Chapter 4 - Skin Diseases
Introduction to Skin Diseases
Congestive Inflammation of the Skin
Measles
Scarlet Fever
Smallpox Vaccination
Smallpox Illustration
Smallpox Variola
Varioloid
Chicken Pox
Image of Erysipelas & Inflammatory Blush
Cow Pox
Erysipelas
Nettle Rash
Rose Rash
Inflammatory Blush
Watery Pimples
Eczema and Salt Rheum
Shingles
Itch
Rupia
Pemphigus
Mattery Pimples
Crusted Tetter
Papulous Scall
Scaly Eruptions
Leprosy
Psoriasis
Pityriasis
Dry Pimples
Lupus
Warts and Corns
Mother's Marks
Nerves of the Skin
Color of the Skin
Disorders of the Sweat Glands
Disorders of the Oil Glands and Tubes
Barber's Itch
Disorders of the Hair and Tubes
Lice
BedBugs
Freckles
Corns
Bunions
Dandruff
Baldness
Gypsy Moth and Brown Tail Moth
Red Nose

4.43 Bunions

Bunions.

THE bunion is produced by wearing too short a boot, as a rule, and consists in the gradual displacement of the big toe joint, so that finally there is an actual deformity. The corn usually is added to this deformity.

Treatment. The outer layers of the corn should be softened and scraped off by a sharp, thin knife. The softening process may be effected by soaking in a soda solution, or better still, by the following mixture: Salicylic acid . . . . . . . . . . . 20 grains Extract cannabis indica . . . . . . . 10 grains Flexible collodion. 2 drams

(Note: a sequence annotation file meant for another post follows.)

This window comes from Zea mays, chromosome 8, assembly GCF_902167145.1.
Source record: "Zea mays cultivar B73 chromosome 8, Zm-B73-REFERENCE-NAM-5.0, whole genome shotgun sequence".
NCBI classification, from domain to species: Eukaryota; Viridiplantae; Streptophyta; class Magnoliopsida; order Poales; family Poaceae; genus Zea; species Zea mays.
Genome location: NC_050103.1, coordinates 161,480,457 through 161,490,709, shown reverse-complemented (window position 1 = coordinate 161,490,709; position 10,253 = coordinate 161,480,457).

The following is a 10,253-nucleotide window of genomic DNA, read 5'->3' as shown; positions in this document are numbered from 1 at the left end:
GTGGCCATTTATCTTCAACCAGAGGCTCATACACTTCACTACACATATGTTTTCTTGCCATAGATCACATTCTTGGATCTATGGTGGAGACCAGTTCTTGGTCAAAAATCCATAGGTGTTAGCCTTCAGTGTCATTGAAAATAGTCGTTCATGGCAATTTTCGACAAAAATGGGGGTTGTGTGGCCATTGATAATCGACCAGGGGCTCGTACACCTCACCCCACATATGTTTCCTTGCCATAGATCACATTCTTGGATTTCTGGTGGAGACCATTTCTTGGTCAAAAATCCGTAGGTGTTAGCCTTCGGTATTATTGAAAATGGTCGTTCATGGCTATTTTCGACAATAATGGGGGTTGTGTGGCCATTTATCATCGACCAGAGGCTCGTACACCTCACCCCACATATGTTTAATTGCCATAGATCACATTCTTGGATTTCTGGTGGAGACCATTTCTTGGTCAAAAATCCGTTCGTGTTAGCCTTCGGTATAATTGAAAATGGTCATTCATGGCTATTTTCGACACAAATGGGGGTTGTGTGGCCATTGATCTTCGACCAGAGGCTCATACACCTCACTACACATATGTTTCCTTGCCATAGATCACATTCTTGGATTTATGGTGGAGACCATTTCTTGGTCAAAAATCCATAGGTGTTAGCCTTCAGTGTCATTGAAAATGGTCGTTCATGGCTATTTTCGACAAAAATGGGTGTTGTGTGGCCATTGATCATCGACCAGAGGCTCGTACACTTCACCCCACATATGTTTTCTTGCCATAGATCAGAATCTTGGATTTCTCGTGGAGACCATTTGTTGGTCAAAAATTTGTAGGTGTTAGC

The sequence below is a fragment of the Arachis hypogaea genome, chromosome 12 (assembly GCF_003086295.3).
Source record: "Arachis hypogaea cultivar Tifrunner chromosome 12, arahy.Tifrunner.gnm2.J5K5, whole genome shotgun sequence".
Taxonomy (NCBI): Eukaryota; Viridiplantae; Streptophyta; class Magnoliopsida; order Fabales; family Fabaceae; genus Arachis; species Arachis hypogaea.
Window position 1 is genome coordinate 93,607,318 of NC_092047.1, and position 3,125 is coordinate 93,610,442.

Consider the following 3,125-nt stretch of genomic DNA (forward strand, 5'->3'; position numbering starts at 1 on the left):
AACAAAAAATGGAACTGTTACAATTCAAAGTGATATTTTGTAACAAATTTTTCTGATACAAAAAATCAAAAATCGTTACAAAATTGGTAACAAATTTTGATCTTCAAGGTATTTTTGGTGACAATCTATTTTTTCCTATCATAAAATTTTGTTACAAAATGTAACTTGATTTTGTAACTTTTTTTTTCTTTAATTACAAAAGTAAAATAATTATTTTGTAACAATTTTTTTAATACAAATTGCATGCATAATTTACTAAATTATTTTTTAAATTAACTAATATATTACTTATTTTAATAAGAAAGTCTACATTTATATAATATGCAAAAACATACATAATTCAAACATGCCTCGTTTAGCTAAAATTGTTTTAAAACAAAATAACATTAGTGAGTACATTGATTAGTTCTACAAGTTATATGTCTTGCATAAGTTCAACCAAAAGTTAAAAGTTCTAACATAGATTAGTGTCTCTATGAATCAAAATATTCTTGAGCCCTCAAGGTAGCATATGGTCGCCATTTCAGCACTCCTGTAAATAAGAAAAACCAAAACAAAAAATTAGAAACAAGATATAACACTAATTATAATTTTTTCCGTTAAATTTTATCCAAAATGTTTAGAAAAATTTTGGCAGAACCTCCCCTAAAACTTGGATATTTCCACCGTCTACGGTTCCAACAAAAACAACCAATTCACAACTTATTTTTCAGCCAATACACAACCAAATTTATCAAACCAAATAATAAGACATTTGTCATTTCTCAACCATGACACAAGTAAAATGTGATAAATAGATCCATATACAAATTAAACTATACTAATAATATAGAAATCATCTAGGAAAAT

This is to be applied each night. Care is to be exercised in not paring the corn too closely lest bleeding occur and poisoning ensue from the unclean knife that may be used. Pressure of the boot must be avoided by the substitution of another form of boot and also perhaps by wearing a plaster with a hole in the center, thus distributing the pressure over a greater area. When trimmed the corn is to be likewise covered by a cornplaster bound on the foot by strips of adhesive plaster. Painting with iodine often takes out the soreness and hardens the skin so that it may be more readily cut. Inflamed corns should be poulticed and treated like any pus wound. Spirits of turpentine will often take the soreness out of a com. Absorbent cotton, or better, wool, worn between the toes, will prevent or cure a corn between the toes.

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